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JACL National President Gary Mayeda, left, with JoAnn Macbeth and Hampden Macbeth, the widow and son of the late Angus Macbeth, who served as a member of the Commission for Wartime Relocation and Internment of Civilians and authored its report, “Personal Justice Denied.” Macbeth and fellow CWRIC commissioner Joan Z. “Jodie” Bernstein were recognized by the JACL. (Photo: Joe Shymanski)

Among the highlights of the Sayonara Banquet, the JACL awards its President’s Awards to two members of the Commission on Wartime Relocation and Internment of Civilians, as well as warmly welcomes new Executive Director David Inoue.

By P.C. Staff

The Sayonara Banquet for the 48th JACL National Convention definitely lived up to the “remembrance” aspect of the confab’s theme, “Our Story: Resilience, Remembrance, Resolve.”

The nation’s oldest Asian American civil rights organization capped the event, held at the storied Omni Shoreham Hotel, by honoring and remembering key individuals who helped with the success of the Japanese American redress movement.

Fitting it was, then, that this convention took place in the nation’s capital 75 years and a few months after President Franklin D. Roosevelt signed Executive Order 9066, which disrupted and devastated the lives of hundreds of thousands of U.S. citizens and legal permanent residents of Japanese ancestry.

Beneath the evening’s celebration lurked an unease that has arisen under a still-new presidential administration that has acted in ways appearing to echo the dark days of yore when the U.S. government had a failure of political leadership and targeted a small subsection of the population based upon ancestry.

Mike Honda (Photo: Gil Asakawa)

Fortunately, the remembrance did not fail to include accolades for the recently ended 16-year run in the House of Representatives for California’s Mike Honda, who jokingly noted his absence in the banquet’s program.

JACL National President Gary Mayeda thanked Honda on behalf of the organization for “his service in the United States Congress, ensuring that the Japanese American experience and his personal experience of incarceration remains a part of policy discussion and serving as a champion of civil rights and human rights.”

Said Honda, “It’s quite an honor to have those folks from your own community recognize you — I think that’s the highest form of accomplishment.”

Calling JACL his “classroom,” Honda said he learned the processes of government, governing and democracy from his involvement in the group. He also said JACL taught him the art of debate and how “it’s OK to represent a point of view and argue for it and research for it and really stand up for it.”

Honda also acknowledged the evening’s main speaker, the Hon. Norman Mineta, himself a pioneering Nikkei congressman and Cabinet member, for serving as an important role model for “showing how to get things done.”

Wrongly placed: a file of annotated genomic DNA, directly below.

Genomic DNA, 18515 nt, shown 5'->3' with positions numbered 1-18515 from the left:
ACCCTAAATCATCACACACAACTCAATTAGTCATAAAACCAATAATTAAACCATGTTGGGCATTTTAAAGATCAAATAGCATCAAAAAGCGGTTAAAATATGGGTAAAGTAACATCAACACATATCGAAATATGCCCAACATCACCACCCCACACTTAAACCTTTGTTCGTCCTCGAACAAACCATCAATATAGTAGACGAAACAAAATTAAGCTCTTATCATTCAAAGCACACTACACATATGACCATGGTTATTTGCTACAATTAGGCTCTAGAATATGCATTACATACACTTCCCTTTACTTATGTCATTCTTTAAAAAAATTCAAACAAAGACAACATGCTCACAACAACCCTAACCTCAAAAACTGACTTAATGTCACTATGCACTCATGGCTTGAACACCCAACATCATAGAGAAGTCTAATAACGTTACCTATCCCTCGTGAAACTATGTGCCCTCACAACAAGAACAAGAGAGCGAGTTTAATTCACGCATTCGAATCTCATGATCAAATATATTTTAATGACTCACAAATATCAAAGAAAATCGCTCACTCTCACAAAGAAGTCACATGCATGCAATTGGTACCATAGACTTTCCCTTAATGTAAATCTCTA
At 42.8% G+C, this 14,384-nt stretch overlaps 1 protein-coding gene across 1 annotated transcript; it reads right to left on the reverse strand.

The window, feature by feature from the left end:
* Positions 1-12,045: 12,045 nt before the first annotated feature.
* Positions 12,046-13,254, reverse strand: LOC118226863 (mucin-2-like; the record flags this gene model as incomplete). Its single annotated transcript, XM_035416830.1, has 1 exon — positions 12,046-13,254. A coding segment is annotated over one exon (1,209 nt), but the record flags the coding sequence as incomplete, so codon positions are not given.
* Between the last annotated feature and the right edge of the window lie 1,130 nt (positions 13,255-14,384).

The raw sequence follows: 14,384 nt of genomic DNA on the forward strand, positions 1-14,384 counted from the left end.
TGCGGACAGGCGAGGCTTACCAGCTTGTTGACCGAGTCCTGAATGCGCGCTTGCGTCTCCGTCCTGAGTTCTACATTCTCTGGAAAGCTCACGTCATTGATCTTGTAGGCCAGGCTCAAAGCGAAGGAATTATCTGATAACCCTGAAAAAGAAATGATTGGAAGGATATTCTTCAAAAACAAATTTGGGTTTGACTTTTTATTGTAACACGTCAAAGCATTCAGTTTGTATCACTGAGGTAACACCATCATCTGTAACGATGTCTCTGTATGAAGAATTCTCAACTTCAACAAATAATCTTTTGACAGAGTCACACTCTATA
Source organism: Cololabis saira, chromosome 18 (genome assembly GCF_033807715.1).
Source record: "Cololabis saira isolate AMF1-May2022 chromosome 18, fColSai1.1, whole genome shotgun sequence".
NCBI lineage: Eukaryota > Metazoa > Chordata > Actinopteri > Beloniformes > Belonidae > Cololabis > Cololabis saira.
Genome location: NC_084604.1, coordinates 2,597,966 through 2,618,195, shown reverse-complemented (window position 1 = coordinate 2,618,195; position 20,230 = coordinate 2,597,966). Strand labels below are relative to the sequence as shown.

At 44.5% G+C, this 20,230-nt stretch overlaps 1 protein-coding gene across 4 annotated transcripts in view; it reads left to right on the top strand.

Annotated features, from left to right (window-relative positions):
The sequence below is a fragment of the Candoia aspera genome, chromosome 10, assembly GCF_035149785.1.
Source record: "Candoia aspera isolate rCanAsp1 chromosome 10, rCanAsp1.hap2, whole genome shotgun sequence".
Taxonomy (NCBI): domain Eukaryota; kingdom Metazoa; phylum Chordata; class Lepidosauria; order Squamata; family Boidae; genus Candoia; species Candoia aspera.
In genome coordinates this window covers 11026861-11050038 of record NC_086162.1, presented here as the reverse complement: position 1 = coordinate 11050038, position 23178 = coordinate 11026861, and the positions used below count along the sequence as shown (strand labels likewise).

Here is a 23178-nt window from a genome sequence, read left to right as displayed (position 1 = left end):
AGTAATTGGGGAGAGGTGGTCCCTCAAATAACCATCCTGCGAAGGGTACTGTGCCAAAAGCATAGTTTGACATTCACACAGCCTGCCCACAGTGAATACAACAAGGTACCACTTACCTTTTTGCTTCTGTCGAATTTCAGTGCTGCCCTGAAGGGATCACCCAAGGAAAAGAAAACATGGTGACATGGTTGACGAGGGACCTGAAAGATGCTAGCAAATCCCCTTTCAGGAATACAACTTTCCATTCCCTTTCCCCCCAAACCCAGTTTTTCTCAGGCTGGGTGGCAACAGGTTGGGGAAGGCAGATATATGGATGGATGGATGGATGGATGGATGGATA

Honda also issued a challenge to the JACL.

“I want JACL to find somebody among us to sit in Congress with a Japanese American name,” he said. “It could be a blended background, children of people of blended background, but that you have that perspective of the Japanese American experience, without which our country would have been much more poor.”

Saying there was “no better place than in Congress than to have a person of Japanese American ancestry,” Honda contended that such a person was needed to “provide that leadership, to provide that perspective and to continue that kind of work into the future of this country because God knows that we need it today.”

Thanks to the hosting prowess of newscaster Joie Chen, the evening moved along and included remarks from new JACL Executive Director David Inoue.

Saying that he was “probably not what you’d expect for an executive director,” Inoue cited his Midwestern upbringing in which he was often the only minority, with a Shin-Issei father from Japan, a Chinese American mother and “no relatives who were incarcerated due to E.O. 9066.”

Inoue also referenced the 35th anniversary of the killing of Vincent Chin, which he described as “particularly poignant for me.”

“It was then that I realized that the system did not always work for everyone,” Inoue said. “This is also our story for the JACL. We learned through incarceration that the system failed us as a community.”

Inoue also said that the JACL must use the “the power of our story” so that the system does not fail others. “It is not an easy struggle, but it is a worthy one,” he continued, “and one that I hope all of you will join me in fighting, both here in Washington and where you live.”

Representing the Japanese embassy in Washington, D.C., was Takuya Sasayama, who congratulated the JACL’s new leadership and newly adopted resolutions.

Two highlights of the banquet were presentations of the President’s Awards, which went to two members of the Commission on Wartime Relocation and Internment of Civilians: the late-Angus Christian Macbeth and Joan Z. “Jodie” Bernstein, who led the nine-person CWRIC as its chair.

Macbeth was in 1981 named special counsel to the CWRIC, the findings of which he wrote and published under the title “Personal Justice Denied,” a work that laid the foundation for the Civil Liberties Act of 1988.

Macbeth died on Jan. 22 at the age of 74, and his award was accepted by his widow, JoAnn Macbeth, and one of their two sons, Hampden. JoAnn Macbeth recalled her late husband’s activities serving on the CWRIC, including when he would spend his evenings at the kitchen table writing what became “Personal Justice Denied.”

She watched her husband, who knew only what he learned in law school about the Japanese American incarceration, change during that time.

“He became puzzled, then he became troubled and then he became angry, and then he became enraged at what had happened, and this all finally ended up in an enormous passion for Angus that started when he was working for the Commission for Jodie and continued for the rest of his life,” JoAnn Macbeth said.

“He would really do whatever he could. He would go speak to 200 people, he would go meet and strategize with 300 people, he’d go testify, he’d spend four hours for 15 seconds in a documentary — somehow it seeped into his soul.”

JACL’s Gary Mayeda and Jodie Bernstein. (Photo: Joe Shymanski)

The evening’s other President’s Award winner, Bernstein, was also an attorney who specialized in consumer protection and environmental law, like Macbeth.

“I’m just overwhelmed,” Bernstein said. “I am so thrilled and so honored once again to be with the Japanese community, which was wonderfully supportive of the work that we did, and I want to thank you both for the award and the support that we had when we began the project and throughout. We couldn’t have done it without your help.”

Bernstein mused about Macbeth with her own recollections after his widow, JoAnn, recalled his time on working with the CWRIC.